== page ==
“It really does come down to having a good work ethic, and no organization can be outstanding without it. Let’s work!”
“Dad, why do we work?”
Charlene, our 18-year-old, didn’t ask that exact question, but she might have. Here’s our conversation:
Char: “Dad, come see online how much I made last week at Target! Whoo hoo! Sweet! That’s why I work!”
Me: “Um, well, not exactly, Honey.”
Char: “What do you mean? Yes it is … I work to get paid.”
Me: “That’s one reason we work, but it’s about fourth on the list.”
Char: “I have no idea what you’re talking about, Dad. Is there a speech coming?!?”
And from there The Wise Father (that’d be me) told her why people work.
1. To serve upwardly
Most people—again, I said “most”—tend to believe that we are each made. I sure do. I also believe we were not made so that we can feel entitled, be taken care of from cradle to grave, or lay on the couch watching TV not contributing to this world. Only when we work do we create, and only when we create—build stuff, fix things, solve problems, imagine, invent, and implement—do we honor the One who made us. To do anything less just isn’t right. Anyone disagree?
2. To serve outwardly
Whether it’s Charlene at Target assisting a grandmother in finding just the right toy for her grandson, a doctor or nurse helping a patient to heal, or a highway worker fixing that bad pothole so you and I can have a smooth ride, each is engaging in an “act of service.” And when we serve others by helping them reach their goals and adding value to their life, we’re using our mind and body in a meaningful way. Only by working can we do all that.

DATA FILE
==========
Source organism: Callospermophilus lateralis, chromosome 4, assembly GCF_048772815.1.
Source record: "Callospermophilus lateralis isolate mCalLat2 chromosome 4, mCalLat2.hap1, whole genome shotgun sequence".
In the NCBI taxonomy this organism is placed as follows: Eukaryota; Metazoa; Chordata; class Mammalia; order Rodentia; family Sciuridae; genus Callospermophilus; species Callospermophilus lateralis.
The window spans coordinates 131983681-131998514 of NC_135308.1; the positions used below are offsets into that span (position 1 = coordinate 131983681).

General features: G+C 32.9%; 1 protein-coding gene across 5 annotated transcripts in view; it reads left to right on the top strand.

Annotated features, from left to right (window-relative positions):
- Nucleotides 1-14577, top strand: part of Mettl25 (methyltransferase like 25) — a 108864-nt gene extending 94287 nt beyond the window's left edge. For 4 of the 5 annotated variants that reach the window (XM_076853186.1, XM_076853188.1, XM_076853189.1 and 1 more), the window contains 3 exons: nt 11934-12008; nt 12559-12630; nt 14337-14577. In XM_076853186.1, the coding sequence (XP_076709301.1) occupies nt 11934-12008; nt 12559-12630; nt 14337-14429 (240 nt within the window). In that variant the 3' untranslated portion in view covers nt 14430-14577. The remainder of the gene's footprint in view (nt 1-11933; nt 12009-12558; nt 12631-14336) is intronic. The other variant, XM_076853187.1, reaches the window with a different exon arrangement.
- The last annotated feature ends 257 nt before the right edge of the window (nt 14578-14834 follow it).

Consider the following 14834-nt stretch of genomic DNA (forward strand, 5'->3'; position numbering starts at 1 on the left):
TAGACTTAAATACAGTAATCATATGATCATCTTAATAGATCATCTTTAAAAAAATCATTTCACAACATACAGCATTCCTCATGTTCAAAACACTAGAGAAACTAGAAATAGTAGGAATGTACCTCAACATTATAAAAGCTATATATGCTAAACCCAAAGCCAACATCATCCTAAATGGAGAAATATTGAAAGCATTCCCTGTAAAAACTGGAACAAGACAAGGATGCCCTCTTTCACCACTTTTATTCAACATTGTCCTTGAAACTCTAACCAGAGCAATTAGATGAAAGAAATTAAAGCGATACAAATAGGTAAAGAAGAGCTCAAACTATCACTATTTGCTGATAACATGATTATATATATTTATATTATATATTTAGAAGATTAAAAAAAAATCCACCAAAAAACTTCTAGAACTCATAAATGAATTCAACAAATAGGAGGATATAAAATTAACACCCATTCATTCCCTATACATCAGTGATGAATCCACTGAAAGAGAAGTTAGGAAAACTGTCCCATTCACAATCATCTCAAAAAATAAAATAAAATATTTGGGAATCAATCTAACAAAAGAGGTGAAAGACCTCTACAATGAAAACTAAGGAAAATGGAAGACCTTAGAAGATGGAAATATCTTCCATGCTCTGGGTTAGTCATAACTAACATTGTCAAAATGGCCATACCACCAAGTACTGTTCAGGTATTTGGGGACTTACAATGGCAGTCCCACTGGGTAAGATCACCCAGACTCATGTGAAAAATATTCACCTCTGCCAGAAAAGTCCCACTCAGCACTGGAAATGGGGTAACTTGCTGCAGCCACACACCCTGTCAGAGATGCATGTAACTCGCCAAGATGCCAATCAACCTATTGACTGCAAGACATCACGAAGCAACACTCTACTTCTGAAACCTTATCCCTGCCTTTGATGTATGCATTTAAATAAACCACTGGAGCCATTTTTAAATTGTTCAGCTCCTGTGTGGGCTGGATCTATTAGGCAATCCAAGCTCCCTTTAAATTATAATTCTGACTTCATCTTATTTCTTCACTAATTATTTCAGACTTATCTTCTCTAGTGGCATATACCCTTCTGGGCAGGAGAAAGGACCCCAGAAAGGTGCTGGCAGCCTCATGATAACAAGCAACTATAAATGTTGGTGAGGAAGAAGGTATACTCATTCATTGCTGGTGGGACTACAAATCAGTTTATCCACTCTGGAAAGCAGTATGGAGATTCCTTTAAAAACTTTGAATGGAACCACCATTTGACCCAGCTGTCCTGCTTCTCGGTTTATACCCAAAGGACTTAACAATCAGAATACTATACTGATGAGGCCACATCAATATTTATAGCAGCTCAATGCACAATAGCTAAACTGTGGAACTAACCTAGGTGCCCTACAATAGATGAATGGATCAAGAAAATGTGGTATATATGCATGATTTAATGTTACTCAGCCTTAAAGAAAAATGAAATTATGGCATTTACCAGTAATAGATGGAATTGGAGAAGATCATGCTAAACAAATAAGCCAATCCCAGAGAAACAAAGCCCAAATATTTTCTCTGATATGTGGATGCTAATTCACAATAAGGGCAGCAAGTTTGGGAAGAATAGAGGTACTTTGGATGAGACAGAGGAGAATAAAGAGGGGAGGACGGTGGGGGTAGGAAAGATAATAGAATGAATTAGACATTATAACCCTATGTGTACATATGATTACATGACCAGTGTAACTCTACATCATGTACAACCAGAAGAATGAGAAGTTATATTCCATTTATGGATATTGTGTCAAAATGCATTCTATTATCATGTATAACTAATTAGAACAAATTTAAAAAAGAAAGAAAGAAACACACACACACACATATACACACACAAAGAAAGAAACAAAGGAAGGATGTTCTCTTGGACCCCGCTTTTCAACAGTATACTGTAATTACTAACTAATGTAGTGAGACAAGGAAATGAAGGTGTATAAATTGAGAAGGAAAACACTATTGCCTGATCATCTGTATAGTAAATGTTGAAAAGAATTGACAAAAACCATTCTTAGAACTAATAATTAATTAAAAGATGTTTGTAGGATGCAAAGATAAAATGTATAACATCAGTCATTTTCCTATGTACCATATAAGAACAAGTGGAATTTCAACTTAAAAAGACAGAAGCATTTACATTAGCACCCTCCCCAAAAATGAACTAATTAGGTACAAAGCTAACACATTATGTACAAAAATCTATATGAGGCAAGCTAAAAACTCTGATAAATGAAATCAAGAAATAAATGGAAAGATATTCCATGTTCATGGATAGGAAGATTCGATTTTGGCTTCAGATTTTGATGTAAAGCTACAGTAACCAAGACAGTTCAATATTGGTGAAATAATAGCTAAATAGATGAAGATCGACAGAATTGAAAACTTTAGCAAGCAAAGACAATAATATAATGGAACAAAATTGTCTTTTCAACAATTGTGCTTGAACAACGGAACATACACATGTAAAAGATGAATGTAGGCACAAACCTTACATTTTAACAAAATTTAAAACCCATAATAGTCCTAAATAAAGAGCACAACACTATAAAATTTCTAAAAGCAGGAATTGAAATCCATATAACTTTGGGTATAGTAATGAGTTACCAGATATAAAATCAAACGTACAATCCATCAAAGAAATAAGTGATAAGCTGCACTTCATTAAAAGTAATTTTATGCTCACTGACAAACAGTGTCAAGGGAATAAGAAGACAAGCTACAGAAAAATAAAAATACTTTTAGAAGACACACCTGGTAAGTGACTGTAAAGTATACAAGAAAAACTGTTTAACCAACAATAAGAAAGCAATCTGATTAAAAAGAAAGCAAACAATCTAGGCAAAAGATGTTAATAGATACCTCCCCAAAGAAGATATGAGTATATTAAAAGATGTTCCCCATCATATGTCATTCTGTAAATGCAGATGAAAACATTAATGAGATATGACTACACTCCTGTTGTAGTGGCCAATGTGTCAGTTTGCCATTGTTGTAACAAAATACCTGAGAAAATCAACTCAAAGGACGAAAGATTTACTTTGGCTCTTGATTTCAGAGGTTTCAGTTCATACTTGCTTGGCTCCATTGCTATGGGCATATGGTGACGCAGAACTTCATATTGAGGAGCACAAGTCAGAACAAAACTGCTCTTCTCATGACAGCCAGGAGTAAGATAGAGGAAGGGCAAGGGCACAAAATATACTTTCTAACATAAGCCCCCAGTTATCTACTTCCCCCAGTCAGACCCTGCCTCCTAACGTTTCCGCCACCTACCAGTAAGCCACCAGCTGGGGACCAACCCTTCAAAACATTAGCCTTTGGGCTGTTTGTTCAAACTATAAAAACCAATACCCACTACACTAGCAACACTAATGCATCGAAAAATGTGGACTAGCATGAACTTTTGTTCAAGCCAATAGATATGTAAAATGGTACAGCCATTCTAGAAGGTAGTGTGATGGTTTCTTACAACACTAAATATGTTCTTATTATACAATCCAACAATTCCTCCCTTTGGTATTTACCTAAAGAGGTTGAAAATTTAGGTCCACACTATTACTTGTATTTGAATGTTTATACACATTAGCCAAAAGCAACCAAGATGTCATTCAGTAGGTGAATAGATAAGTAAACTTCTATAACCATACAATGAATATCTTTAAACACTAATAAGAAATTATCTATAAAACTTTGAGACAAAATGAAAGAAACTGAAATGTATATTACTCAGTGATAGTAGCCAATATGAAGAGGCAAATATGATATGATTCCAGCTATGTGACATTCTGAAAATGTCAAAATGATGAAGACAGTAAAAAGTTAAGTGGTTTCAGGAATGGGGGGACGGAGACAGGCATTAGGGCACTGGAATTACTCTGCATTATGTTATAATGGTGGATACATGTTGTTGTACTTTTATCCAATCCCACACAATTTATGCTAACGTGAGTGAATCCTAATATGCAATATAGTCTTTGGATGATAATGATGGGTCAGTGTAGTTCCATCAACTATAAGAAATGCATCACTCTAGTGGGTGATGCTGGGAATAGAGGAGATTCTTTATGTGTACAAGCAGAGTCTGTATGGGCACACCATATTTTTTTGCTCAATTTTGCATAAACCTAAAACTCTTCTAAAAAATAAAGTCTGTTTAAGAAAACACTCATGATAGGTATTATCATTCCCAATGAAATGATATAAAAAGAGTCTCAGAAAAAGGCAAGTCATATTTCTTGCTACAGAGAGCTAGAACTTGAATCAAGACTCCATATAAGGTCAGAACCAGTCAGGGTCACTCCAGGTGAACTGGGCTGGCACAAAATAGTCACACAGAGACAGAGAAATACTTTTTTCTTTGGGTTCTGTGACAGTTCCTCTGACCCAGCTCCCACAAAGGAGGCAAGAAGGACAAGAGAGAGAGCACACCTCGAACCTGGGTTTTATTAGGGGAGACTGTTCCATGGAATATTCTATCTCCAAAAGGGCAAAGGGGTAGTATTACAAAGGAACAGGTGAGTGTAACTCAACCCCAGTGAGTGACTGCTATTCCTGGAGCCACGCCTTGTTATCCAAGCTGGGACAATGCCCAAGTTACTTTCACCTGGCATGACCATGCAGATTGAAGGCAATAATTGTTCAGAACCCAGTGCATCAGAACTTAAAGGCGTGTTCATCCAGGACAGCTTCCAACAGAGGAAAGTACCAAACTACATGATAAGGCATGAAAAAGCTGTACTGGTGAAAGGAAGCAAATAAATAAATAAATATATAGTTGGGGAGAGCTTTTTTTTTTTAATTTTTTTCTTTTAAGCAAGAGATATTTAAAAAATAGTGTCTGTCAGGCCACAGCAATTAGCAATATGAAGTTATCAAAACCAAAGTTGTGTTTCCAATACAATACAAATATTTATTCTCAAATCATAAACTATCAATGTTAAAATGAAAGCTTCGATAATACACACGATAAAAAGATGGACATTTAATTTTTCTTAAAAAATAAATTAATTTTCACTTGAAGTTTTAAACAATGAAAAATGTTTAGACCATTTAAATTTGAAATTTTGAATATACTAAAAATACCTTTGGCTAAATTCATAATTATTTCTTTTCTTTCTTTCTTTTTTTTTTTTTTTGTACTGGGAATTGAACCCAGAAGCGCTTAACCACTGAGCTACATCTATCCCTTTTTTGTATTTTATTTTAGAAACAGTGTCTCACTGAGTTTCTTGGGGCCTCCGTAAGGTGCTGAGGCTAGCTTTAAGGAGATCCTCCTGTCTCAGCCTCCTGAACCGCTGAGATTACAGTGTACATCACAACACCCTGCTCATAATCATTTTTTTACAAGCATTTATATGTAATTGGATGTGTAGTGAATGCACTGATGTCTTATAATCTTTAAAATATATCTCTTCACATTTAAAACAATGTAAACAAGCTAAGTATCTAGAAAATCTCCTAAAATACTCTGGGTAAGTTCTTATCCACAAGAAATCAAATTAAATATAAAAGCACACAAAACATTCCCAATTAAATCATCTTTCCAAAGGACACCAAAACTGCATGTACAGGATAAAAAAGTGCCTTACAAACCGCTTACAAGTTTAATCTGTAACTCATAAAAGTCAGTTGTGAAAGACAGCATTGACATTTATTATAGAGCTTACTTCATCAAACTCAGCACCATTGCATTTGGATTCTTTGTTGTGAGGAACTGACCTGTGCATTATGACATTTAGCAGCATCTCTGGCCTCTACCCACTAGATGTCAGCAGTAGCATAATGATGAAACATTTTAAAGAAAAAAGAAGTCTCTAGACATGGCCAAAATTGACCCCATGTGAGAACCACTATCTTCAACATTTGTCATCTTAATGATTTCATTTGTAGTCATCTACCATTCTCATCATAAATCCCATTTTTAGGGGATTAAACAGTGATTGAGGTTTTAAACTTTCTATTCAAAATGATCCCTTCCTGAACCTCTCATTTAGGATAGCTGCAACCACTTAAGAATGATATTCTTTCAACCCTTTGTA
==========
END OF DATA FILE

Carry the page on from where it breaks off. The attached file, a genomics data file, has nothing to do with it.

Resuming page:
3. To serve inwardly
It’s when I work that I avoid boredom, discover my purpose, and gain recognition from others. (And, honestly, who doesn’t like a little praise now and then?)
In other words, when I work, I add value to my life—and there’s nothing wrong with that.
I often ask audiences, “When I play victim, feeling the world owes me, who am I serving?” Then, before anyone can respond, I warn them, “Be careful with your answer!” I add that because if I don’t, someone will say, “Me!”
When I play victim, there’s no way I am sharpening my skills, acquiring new capabilities, honing my talents, and experiencing those wonderful intangibles that make life good.
It’s true …
There’s no fun, joy, or satisfaction in playing victim.
Plus, it’s hard to “take pride in our work” when we haven’t done any!
So, in summary, I shared with Charlene that we work to serve our Creator, people, and ourselves. But lest Miller Child #5 think Dad crazy, I added this:
“And it’s great to get paid, too.”
Yes, it surely is. It’s just not one of the first three reasons we work.
Discussion and Application:
So, why do you work? Do you want to change the reason you’re working? What are other reasons we work? Comment away … and don’t miss our give-away below!
If you liked this piece, you’ll enjoy: Personal Accountability: Doing My Job